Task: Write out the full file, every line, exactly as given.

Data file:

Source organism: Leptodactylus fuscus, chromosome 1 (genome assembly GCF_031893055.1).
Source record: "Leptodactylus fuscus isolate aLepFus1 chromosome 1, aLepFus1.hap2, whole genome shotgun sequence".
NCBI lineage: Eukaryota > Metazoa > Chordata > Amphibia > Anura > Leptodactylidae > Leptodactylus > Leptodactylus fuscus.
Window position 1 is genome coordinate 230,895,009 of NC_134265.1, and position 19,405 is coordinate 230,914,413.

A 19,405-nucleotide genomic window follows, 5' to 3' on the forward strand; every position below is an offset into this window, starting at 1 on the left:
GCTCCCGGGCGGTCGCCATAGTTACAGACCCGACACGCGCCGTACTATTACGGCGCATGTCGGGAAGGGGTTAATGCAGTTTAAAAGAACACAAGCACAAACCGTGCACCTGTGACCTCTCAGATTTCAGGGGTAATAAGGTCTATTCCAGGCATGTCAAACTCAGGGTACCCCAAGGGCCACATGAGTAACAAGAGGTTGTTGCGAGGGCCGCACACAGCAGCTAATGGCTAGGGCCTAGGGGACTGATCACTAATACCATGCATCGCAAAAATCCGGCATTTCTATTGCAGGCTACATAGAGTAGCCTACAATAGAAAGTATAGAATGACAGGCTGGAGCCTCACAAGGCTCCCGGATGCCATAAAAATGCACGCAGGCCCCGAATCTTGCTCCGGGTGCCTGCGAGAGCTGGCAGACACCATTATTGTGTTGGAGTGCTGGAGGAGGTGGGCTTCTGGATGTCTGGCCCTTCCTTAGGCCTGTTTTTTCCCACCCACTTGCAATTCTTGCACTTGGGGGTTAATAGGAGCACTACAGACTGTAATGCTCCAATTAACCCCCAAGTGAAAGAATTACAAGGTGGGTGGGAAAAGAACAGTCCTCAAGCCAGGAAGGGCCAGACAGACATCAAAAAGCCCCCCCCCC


Source organism: Leptodactylus fuscus, chromosome 1 (genome assembly GCF_031893055.1).
Source record: "Leptodactylus fuscus isolate aLepFus1 chromosome 1, aLepFus1.hap2, whole genome shotgun sequence".
NCBI lineage: Eukaryota > Metazoa > Chordata > Amphibia > Anura > Leptodactylidae > Leptodactylus > Leptodactylus fuscus.
Window position 1 is genome coordinate 230,895,009 of NC_134265.1, and position 19,405 is coordinate 230,914,413.

A 19,405-nucleotide genomic window follows, 5' to 3' on the forward strand; every position below is an offset into this window, starting at 1 on the left:
GCTCCCGGGCGGTCGCCATAGTTACAGACCCGACACGCGCCGTACTATTACGGCGCATGTCGGGAAGGGGTTAATGCAGTTTAAAAGAACACAAGCACAAACCGTGCACCTGTGACCTCTCAGATTTCAGGGGTAATAAGGTCTATTCCAGGCATGTCAAACTCAGGGTACCCCAAGGGCCACATGAGTAACAAGAGGTTGTTGCGAGGGCCGCACACAGCAGCTAATGGCTAGGGCCTAGGGGACTGATCACTAATACCATGCATCGCAAAAATCCGGCATTTCTATTGCAGGCTACATAGAGTAGCCTACAATAGAAAGTATAGAATGACAGGCTGGAGCCTCACAAGGCTCCCGGATGCCATAAAAATGCACGCAGGCCCCGAATCTTGCTCCGGGTGCCTGCGAGAGCTGGCAGACACCATTATTGTGTTGGAGTGCTGGAGGAGGTGGGCTTCTGGATGTCTGGCCCTTCCTTAGGCCTGTTTTTTCCCACCCACTTGCAATTCTTGCACTTGGGGGTTAATAGGAGCACTACAGACTGTAATGCTCCAATTAACCCCCAAGTGAAAGAATTACAAGGTGGGTGGGAAAAGAACAGTCCTCAAGCCAGGAAGGGCCAGACAGACATCAAAAAGCCCCCCCCCC